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Thread: Marines not a stereotypical lot
11-14-06, 12:20 PM #1
Marines not a stereotypical lot
Marines not a stereotypical lot
By Richard Clark
Here’s health to you and to our Corps
Which we are proud to serve...”
The Marines Hymn
ESCANABA — Mention Marine. The mental image, often as not, is John Wayne in the “Sands of Iwo Jima.” A tough guy, born to lead, fearless. The Marine Corps reinforces the image in its advertising. It challenges potential recruits to become one of the proud, the few. But, in reality, who are these folks who, in Kipling’s words, are “soldier an’ sailor too” Can you pick them out of a crowd?
Each Nov. 10 I have the privilege to attend the Marine Corps Birthday Ball. Marine Corps Birthday Balls are held throughout the world. In the Delta County the Ball is put on by the local detachment of the Marine Corps League. These are the people who bring you the Toys-for-Tots campaign.
Many Marines who attend the ball haven’t been in active service for over 50 years. The ball is a chance to renew the special relationship the Marines have with one another. Unless you know these men and women personally, you might be trapped into thinking they are uber patriots, not questioning authority, but only do or die. How wrong you would be.
Two days before the ball James Webb was elected senator in Virginia against a popular incumbent. It was a huge upset against great odds. Mr. Webb fits the Marine stereotype, tough. Not faux tough like some politicians. He was a Marine infantry officer in Vietnam. He was awarded the Navy Cross, which is only superseded by the Medal of Honor for valor.
When his opponent tried to Swift Boat him, Mr. Webb immediately responded. “Allen (is) a coward who sat out the Vietnam War playing cowboy at a dude ranch in Nevada.” The response was John Wayne. One might be surprised that it was Mr. Webb’s opposition to the proposed flag-burning amendment that Allen tried to use to malign his patriotism.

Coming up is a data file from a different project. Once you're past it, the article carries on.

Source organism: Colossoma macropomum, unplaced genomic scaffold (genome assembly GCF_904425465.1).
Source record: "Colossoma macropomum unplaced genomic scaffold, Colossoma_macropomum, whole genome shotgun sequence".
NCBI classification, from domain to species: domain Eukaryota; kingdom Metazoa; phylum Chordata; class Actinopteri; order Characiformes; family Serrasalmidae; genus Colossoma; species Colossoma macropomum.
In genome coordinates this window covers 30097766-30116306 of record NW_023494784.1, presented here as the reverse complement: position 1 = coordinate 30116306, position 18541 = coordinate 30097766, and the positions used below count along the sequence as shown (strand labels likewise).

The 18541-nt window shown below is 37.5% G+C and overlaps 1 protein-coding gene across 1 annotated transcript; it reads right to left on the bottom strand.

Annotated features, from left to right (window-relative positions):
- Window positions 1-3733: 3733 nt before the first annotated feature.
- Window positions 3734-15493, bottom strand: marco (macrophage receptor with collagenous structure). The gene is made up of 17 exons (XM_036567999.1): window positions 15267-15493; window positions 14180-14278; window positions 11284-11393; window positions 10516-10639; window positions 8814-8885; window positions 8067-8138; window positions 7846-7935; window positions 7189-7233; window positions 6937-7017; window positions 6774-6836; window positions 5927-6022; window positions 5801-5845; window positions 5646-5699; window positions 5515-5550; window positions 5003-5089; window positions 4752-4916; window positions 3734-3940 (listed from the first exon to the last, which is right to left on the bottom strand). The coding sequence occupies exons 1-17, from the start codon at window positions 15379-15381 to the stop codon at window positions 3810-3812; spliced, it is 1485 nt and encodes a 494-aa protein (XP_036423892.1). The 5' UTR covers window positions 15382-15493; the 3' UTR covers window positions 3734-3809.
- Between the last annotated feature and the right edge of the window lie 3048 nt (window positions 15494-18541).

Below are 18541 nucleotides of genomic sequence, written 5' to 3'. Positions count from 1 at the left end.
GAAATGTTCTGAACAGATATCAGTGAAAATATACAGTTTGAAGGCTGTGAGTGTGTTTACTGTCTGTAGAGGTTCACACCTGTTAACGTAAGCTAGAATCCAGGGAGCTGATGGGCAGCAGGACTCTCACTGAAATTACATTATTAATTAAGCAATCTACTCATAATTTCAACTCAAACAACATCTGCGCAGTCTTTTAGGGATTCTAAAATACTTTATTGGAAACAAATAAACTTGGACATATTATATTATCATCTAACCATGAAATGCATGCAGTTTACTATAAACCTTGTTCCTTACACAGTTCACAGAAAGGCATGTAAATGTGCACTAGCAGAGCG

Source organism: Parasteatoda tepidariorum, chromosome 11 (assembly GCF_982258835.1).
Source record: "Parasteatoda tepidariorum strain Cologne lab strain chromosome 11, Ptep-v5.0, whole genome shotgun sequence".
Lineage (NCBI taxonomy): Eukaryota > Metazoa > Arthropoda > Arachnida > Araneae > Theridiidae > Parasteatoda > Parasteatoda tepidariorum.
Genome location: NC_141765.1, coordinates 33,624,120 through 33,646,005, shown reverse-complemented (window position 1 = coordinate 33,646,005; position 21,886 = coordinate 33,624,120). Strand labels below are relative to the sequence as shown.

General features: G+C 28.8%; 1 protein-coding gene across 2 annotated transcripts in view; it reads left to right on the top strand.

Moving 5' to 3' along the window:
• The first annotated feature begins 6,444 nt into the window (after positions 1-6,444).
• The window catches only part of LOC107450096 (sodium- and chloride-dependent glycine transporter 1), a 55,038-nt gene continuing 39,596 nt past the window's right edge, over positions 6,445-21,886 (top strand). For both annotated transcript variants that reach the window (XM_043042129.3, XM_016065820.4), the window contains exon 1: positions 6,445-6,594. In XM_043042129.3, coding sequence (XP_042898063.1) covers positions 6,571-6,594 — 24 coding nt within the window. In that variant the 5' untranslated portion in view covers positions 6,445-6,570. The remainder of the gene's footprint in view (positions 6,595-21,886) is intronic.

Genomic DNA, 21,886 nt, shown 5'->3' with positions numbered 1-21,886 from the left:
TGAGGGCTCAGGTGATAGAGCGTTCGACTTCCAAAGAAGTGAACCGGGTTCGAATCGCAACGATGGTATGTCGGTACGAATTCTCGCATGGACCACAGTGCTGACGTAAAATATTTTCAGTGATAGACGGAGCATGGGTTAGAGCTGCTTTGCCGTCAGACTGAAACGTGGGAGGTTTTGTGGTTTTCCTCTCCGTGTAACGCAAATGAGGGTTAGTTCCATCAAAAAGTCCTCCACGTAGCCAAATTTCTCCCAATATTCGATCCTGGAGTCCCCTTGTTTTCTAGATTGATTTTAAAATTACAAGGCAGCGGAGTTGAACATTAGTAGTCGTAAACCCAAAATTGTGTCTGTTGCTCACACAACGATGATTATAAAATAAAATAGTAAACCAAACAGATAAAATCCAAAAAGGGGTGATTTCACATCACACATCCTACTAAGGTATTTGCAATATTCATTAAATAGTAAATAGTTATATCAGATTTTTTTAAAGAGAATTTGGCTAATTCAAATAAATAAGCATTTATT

Mr. Webb opposes a constitutional amendment against gay marriage. He is the author of six novels and one nonfiction book “Born Fighting.” From the start he opposed the attack on Iraq. Tough, smart and questioning.
Smedley Butler rose to the rank of major general and was one of 19 Americans to be awarded the Medal of Honor twice. Uniquely, he tried to return the first because he didn’t believe he deserved it.
In 1935 he wrote “War is a Racket.” He warned about economic interests that drive war. He became a popular speaker with pacifists, communists, veterans and church groups.
Sometimes Marines don’t fit the macho mold. Think of Jonathon Winters, Bea Arthur, Art Buchwald, Mark Shields, Lee Trevino, Bob Keeshen (Captain Kangaroo) and Bob Bell (Bozo the Clown). Marines, all.
The Marines at the Ball Friday come from all walks of life. The oldest Marine at the Birthday Ball was 90, “Hob” Erickson a World War II Marine. The youngest was the evening’s featured speaker, Brent Brugman. Brent is home from Iraq.
Norm Nelsen, Gladstone, about as decent and considerate as anyone you will ever meet, was awarded a medal for his service in the Marine Corps League. Anyone who knows Norm knows he deserves it.
You cannot find a group of more friendly and temperate people than those who attended the ball. Graciousness is partly a function of age, but fondness for one another is characteristic of their esprit de corps.
The movie “Flags of Our Fathers” does an excellent job of defining the Marine Corps esprit. Hard to watch, but when it concludes, you will understand the bond between Marines and the Navy folks who stand with them, particularly the Navy corpsmen, “the docs.”
Somewhat paradoxically, Marines work for kids in the Toys-for-Tots campaign, but are ingrained with a attitude found in the last stanza of The Marines Hymn:
“If the Army and the Navy
Ever look on Heaven’s scenes:
They will find the streets are guarded by
United States Marines.”
EDITOR’S NOTE — Richard Clark, Escanaba, is a practicing trial lawyer who works throughout the Upper Peninsula. His area of emphasis is civil law.
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